Selecting the proper shade-tolerant variety of turf (species and cultivar) is the most important aspect of successfully growing turf under shade conditions. Turfgrasses are divided into warm-season and cool-season grasses:
Warm-season grasses, such as zoysiagrass and Bermudagrass, are not generally grown in West Virginia’s cool climate, but are grown in some areas of the state with varying levels of success. Certain varieties of zoysiagrass are more shade-tolerant than others, but Bermudagrass will not tolerate shade.
Of the cool-season turfgrasses, fine fescues are best adapted for shady areas. Although they grow quite well in cool, dry shade, they are not recommended for poorly-drained soils or in parts of the state where summer temperatures are above 85°F for prolonged periods.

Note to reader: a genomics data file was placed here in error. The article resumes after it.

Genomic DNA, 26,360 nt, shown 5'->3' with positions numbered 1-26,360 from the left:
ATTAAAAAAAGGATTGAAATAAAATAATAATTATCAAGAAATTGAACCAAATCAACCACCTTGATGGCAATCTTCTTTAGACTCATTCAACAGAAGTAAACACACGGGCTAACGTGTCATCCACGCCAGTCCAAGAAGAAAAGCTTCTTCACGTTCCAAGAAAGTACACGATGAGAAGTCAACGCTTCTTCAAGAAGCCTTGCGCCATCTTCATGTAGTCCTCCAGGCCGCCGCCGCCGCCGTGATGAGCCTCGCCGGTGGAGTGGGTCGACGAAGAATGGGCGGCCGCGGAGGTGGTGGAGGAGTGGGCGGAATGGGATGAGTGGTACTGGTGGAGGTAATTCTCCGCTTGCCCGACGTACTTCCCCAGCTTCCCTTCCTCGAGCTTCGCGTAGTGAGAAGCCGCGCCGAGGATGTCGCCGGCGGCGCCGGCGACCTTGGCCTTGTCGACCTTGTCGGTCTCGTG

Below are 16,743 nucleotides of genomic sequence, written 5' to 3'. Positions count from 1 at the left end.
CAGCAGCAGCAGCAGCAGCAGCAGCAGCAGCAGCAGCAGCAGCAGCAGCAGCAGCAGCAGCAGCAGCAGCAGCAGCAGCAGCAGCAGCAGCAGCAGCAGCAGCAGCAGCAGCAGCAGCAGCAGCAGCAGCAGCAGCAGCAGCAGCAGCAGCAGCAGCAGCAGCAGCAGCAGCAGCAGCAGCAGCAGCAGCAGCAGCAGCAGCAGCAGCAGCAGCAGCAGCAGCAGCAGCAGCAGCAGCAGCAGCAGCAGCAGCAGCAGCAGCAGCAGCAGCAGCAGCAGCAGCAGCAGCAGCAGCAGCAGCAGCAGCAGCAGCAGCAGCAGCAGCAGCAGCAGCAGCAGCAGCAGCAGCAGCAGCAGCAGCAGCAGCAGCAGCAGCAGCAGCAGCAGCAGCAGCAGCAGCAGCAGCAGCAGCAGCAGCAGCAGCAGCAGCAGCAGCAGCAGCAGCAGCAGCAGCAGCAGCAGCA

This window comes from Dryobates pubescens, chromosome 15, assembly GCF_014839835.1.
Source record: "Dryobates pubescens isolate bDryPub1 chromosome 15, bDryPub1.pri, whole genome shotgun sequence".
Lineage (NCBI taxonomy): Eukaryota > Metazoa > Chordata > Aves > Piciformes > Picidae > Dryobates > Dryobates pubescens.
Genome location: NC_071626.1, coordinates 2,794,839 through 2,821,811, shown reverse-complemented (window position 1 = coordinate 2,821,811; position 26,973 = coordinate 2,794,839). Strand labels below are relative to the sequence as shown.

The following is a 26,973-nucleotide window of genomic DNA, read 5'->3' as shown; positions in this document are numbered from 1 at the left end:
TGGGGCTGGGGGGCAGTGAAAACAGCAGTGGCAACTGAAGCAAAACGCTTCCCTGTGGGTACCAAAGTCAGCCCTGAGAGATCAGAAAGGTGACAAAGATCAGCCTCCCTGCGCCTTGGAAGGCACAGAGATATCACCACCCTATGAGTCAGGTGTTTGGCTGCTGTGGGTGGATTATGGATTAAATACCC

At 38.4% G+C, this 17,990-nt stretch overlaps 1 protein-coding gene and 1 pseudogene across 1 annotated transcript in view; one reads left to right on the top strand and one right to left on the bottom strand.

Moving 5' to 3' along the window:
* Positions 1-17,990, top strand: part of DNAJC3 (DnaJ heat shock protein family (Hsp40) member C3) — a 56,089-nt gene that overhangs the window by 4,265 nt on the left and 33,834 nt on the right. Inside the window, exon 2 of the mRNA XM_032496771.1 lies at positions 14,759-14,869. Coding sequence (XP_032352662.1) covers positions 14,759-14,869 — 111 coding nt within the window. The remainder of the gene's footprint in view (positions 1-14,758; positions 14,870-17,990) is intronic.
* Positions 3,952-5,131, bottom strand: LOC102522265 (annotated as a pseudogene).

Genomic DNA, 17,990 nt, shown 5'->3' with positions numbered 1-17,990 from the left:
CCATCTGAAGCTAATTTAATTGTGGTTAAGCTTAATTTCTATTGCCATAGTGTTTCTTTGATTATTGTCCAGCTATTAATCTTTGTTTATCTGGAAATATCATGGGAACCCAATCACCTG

Certain varieties of perennial ryegrass may also be considered for shady areas. Though they will give a good cover early in the season, they are usually severely thinned by the end of the season; annual reseeding helps remediate this condition.
Certain improved Kentucky bluegrass cultivars have also shown varying levels of adaptation to shade, although most cultivars of this grass species require full sunlight.